Friday, September 29, 2006

Orchids and Brugmansia

I woke up early after falling asleep, and decided to run through my collection of digital photos. Browsing through them, I came across some photos taken at the Fraser's Hill Methodist Center in 2002. Well, what do you know, orchid photos! Hmm, time to humour LM... but I guess identifying them will be a cinch for you, huh.

The vibrant colours on this thing caught my eye. It almost seems unreal but it was one of the most natural beautiful things in nature I've ever seen.

This was the bush the orchid above originated from. Not your typical garden orchid, huh.

Another beautiful creature that caught my camera's eye. It's amazing how these flowers flourish so well in the highlands without human intervention.

Woo hoo, what do we have here? Several years ago, I called this 'the big hanging flower'. After receiving some mountain man enlightenment, this must be the bruchmansia brugmansia, non?

Memory test: Bruchmansia Brugmansia is poisonous and has anticholinergic properties. **Definition of anticholinergic: A drug that blocks the action of acetylcholine, a neurotransmitter in the brain.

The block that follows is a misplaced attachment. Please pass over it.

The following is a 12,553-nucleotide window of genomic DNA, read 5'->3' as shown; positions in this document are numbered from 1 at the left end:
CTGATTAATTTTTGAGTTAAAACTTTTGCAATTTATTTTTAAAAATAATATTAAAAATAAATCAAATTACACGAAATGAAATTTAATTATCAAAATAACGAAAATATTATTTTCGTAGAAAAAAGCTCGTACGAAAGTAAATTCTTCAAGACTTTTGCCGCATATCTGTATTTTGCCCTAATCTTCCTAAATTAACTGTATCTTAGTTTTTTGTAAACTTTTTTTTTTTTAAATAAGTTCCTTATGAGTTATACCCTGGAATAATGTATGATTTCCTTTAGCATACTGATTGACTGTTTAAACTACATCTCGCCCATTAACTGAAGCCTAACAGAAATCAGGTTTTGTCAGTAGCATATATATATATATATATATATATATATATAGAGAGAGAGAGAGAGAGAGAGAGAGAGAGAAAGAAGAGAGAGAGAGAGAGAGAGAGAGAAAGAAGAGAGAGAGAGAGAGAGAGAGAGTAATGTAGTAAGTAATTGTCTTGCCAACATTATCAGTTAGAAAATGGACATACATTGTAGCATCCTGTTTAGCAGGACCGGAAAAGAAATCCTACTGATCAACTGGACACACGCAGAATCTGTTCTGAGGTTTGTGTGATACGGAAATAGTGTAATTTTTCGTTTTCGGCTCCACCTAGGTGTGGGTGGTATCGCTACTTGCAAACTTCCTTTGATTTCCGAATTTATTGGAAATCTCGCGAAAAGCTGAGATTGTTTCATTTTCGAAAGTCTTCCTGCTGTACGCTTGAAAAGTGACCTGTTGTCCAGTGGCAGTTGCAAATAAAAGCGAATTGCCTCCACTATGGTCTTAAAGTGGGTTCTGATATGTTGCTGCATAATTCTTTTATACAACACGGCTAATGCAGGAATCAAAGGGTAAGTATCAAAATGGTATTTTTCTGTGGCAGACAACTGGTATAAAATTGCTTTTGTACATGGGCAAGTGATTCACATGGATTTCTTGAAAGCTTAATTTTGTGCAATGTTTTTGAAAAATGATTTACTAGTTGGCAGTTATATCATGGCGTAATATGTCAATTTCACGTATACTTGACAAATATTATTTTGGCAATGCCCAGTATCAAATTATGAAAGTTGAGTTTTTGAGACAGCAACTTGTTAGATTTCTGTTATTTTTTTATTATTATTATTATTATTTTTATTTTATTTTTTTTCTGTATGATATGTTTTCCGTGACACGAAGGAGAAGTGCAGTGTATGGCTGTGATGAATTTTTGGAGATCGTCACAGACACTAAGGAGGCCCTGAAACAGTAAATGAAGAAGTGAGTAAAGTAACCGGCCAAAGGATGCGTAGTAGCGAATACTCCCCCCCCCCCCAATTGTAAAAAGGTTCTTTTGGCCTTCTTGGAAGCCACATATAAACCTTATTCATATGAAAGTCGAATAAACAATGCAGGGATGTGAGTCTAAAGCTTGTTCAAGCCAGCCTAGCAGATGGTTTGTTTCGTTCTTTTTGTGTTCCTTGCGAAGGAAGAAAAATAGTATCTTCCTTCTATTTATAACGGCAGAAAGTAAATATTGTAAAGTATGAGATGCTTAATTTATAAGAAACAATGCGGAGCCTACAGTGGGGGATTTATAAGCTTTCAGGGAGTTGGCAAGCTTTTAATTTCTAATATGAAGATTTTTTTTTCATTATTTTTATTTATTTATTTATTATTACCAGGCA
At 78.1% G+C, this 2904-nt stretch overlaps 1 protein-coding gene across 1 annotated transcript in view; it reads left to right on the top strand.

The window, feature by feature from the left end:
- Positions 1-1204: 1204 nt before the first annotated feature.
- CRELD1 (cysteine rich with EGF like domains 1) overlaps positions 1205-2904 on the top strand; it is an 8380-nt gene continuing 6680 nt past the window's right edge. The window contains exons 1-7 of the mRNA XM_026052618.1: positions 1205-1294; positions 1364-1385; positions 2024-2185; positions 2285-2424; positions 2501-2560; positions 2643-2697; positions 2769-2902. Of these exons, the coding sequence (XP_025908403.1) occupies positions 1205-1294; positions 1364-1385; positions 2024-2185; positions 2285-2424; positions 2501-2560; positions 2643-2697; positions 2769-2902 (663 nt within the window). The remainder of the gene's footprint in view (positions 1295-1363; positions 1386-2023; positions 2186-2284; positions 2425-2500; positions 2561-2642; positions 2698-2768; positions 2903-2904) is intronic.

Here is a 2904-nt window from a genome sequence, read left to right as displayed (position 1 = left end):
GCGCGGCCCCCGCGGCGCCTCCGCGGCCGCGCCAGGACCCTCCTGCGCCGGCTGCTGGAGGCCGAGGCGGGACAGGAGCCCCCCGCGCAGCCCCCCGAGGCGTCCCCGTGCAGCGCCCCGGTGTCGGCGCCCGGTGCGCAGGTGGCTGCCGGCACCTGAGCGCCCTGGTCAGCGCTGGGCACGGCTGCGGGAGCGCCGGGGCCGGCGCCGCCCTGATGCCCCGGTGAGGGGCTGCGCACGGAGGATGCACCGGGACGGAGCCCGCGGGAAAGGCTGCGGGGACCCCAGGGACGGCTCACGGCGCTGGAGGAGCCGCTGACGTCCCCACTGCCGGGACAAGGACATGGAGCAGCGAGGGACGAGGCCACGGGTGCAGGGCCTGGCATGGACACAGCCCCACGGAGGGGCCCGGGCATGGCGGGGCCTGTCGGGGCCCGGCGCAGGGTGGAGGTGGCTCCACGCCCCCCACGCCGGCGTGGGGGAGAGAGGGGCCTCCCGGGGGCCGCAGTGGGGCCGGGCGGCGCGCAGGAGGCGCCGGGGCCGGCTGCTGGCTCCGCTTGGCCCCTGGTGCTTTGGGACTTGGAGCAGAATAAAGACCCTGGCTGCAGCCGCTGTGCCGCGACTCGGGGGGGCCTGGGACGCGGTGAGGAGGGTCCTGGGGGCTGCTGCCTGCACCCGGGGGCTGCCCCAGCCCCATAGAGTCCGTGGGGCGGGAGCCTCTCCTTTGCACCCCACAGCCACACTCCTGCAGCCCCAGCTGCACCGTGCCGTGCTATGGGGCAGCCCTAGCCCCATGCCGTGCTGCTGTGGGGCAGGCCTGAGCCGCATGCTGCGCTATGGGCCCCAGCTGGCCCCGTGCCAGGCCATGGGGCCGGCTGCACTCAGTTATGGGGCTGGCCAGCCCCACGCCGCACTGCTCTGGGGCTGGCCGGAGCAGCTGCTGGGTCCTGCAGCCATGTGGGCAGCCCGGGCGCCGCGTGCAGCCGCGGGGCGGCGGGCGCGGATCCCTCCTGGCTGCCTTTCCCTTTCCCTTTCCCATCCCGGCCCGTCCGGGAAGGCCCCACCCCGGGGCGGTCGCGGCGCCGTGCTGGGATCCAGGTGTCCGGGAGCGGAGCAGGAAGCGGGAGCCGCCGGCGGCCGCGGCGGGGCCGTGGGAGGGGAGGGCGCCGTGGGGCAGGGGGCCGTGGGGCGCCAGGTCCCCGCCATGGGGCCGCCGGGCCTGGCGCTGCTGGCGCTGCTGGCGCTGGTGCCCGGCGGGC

Ooo... 6.42am, time to get ready for work.


Las montañas said...

You wake up so early on friday to catch the weekend issit? Haha

Those orchids are called Arundina. They are just passe, normal uninspiring things IMHO. There are other MUCH more interesting looking orchids that live on the trees.

Brug or

Those white and pink ones are common in the highlands. You would notice they look slightly different from my plant (which has curved tendrils at the end of the petals)

Jonzz said...

LOL, yes, your orchids have that rare out of this world alien appearance.

Oh how sad, you called them normal uninspiring things... Oh yeah, umm, how do you care of orchids and hippeastrums? LOL, my dad has a lot of them. And under my 'ahem', care, they are not exactly flowering.

Las montañas said...


grow in full sun, or grow in shade. You need to know which. Dendrobiums and Vandas usually like full sun.

Fertilise little but often.


Full sun/partial shade.

For them to bloom, let them dry up in their pots for a couple of months. In the northern hemisphers, the leaves will naturally die off when cold weather approaches... they take out the bulb, and keep it dry in the cellar during winter.

When spring comes, they plant the bulb and the plant should start flowering soon.